You can even have a selection of Christmas wines delivered to your doorstep, and The Secret Vine will gladly take care of your wine choices for you to ensure your guests are impressed.
By pairing your food with the right wine, you can bring out the Christmas cheer and make sure everyone has a merry time.
Christmas wine pairings
The beauty of the wine world lies in its diversity. This precious drink has so many variations: from red, white or even orange, bone-dry to irresistibly sweet, still or bubbly, there's sure to be a wine for everyone at the table.
When it comes to wines, nothing says celebration like a bottle of sparkling wine or Champagne for Christmas! Some might argue that it is the best wine for the occasion due to its versatility and ability to pair well with almost everything while adding a sense of cheer and excitement.
You can't do much wrong with sparkling wine this holiday season: it could be a great welcoming drink for the guest accompanied by light vegetarian snacks, or a perfect finishing touch to the Christmas morning when you share good wishes and exchange presents with your family. It truly is the ultimate Christmas wine! But if you're not a big fan of the Christmas sparkles, yet still prefer bubbles on the fruitier side, opting for Prosecco instead is a great solution. It’s also a good choice if you are on a budget but still want to feel festive.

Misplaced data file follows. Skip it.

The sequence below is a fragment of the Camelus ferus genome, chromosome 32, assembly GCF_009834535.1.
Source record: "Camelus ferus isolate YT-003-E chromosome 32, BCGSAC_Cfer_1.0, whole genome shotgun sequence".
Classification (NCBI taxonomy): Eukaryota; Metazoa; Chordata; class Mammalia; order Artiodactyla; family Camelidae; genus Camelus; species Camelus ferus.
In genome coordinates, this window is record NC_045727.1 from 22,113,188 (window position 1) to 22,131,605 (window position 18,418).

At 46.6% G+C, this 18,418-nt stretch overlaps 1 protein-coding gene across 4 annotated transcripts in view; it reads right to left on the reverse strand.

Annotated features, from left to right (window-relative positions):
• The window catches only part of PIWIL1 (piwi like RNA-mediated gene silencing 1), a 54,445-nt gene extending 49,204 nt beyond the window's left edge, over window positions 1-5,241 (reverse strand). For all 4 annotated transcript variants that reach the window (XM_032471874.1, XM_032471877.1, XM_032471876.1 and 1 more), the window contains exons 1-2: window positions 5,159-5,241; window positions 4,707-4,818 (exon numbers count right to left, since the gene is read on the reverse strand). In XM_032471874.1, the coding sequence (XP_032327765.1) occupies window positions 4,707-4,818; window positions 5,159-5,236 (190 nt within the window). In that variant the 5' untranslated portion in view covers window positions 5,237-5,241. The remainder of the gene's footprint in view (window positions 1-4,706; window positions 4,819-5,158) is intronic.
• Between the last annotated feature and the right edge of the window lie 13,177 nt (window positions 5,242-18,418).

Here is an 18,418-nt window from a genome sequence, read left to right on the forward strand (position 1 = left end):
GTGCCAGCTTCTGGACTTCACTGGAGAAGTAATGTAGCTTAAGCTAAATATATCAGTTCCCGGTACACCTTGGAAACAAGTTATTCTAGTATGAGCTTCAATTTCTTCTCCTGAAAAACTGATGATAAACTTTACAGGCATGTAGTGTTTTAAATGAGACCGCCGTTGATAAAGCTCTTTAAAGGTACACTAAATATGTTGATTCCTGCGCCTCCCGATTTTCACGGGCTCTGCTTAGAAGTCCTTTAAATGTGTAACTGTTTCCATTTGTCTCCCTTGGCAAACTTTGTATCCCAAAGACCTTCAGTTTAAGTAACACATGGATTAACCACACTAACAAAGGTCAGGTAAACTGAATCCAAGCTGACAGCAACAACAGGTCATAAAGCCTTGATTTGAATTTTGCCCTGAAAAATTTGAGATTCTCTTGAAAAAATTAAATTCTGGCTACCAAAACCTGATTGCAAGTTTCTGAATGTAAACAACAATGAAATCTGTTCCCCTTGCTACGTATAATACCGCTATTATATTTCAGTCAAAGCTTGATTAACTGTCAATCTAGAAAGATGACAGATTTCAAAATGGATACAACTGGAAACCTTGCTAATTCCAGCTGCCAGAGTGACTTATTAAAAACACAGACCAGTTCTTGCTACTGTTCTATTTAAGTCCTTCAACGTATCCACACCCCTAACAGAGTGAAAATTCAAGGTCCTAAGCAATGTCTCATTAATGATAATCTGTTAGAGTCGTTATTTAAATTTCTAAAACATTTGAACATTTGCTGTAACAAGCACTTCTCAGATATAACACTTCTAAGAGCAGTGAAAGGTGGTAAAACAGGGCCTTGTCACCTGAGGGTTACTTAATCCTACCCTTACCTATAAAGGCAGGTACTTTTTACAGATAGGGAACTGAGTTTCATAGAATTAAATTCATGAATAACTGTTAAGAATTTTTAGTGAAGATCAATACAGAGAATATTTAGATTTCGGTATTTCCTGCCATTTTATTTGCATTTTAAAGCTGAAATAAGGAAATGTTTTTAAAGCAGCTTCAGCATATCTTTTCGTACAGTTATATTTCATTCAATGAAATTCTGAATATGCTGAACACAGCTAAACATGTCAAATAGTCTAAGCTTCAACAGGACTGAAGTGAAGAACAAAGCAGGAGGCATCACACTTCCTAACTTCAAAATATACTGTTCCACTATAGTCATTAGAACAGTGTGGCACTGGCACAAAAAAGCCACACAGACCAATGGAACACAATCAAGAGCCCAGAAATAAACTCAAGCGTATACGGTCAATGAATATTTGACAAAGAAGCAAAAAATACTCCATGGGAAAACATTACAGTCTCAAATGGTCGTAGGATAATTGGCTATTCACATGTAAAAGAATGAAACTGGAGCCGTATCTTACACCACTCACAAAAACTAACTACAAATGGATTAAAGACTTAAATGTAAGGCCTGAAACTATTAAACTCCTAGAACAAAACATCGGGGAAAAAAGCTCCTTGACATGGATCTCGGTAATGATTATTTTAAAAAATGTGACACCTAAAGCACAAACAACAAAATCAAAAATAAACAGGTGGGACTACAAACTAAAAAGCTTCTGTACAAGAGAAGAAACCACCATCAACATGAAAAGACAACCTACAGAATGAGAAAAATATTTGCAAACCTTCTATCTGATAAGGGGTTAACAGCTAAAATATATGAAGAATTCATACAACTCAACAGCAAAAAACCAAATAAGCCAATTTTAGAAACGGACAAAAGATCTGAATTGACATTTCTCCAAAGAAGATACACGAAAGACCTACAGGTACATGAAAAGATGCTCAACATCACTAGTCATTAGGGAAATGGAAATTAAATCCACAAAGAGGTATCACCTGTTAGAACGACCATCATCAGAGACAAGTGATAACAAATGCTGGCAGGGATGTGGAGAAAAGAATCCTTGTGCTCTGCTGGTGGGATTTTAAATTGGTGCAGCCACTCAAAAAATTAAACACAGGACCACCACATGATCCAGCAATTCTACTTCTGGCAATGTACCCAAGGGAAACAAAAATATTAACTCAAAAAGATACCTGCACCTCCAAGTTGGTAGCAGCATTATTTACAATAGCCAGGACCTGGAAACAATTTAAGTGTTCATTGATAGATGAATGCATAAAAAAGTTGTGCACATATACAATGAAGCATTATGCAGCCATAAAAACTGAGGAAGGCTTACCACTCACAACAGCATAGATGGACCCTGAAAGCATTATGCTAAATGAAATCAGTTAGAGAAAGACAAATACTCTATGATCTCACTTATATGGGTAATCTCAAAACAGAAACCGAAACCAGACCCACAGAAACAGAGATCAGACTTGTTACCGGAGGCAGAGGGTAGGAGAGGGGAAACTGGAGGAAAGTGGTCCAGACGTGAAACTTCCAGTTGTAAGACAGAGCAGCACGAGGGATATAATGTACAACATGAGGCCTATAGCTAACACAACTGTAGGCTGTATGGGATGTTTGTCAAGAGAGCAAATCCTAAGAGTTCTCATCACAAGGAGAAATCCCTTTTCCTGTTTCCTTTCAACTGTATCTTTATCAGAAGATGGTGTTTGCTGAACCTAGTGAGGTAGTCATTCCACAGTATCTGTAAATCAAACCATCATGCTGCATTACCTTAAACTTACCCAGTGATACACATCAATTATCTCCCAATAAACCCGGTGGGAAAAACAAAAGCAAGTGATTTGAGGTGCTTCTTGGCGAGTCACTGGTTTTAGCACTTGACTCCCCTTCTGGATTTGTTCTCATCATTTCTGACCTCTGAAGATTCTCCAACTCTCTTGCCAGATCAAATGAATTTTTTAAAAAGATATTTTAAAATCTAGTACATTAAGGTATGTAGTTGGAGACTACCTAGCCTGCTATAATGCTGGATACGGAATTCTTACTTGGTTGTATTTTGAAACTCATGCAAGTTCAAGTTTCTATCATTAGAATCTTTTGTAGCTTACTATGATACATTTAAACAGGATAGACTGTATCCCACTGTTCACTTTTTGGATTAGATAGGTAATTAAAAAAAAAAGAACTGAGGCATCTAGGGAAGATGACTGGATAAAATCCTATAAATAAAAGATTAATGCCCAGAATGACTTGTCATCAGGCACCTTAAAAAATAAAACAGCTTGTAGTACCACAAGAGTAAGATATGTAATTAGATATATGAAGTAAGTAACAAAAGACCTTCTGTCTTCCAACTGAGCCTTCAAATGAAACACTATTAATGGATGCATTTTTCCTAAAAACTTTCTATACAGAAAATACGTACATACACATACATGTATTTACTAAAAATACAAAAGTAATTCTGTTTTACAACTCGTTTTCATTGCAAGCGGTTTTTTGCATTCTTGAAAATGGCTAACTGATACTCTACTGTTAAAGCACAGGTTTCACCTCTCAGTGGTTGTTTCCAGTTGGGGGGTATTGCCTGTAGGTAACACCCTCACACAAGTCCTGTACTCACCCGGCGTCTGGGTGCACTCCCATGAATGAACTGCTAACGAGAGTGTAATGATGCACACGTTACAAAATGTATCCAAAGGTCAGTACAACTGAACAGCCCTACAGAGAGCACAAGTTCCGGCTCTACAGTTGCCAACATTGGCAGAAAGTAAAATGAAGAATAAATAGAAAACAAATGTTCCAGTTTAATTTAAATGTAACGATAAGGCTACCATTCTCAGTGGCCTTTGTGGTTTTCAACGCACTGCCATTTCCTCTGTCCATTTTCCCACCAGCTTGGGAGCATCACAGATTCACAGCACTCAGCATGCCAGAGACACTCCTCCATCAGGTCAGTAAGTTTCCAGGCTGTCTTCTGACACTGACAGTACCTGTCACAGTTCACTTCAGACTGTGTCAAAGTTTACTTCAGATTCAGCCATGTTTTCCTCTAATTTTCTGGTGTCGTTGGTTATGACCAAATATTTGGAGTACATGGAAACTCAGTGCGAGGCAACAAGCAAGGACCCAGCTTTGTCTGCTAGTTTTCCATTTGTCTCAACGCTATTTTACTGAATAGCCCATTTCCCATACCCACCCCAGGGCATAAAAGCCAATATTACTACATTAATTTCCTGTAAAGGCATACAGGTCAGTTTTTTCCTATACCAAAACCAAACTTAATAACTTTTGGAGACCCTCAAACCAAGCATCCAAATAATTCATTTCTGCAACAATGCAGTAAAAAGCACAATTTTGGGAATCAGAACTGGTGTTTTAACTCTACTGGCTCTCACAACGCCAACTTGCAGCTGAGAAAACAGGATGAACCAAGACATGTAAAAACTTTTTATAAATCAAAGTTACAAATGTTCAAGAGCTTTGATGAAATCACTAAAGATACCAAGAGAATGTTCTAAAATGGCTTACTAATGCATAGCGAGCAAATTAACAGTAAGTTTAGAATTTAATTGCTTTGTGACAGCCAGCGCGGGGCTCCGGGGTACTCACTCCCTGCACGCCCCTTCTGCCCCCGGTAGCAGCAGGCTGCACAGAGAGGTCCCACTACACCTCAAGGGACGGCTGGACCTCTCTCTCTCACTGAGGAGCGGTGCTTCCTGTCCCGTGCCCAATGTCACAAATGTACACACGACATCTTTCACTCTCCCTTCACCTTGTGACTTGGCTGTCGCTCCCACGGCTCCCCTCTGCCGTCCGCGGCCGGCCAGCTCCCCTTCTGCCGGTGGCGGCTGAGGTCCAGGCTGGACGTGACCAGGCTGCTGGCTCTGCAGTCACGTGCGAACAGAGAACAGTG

In many European countries, seafood is traditionally served on Christmas eve. If you’re starting your dinner on a high note with fresh seafood, Champagne is a stellar choice. However, don’t underestimate the power of a perfect and lesser-known match between the oysters and Chablis. The minerality with steely notes and a salted undertone combined with high acidity are beautifully balanced out by the umami taste of the oysters. This combination will without a doubt leave your guests ecstatic.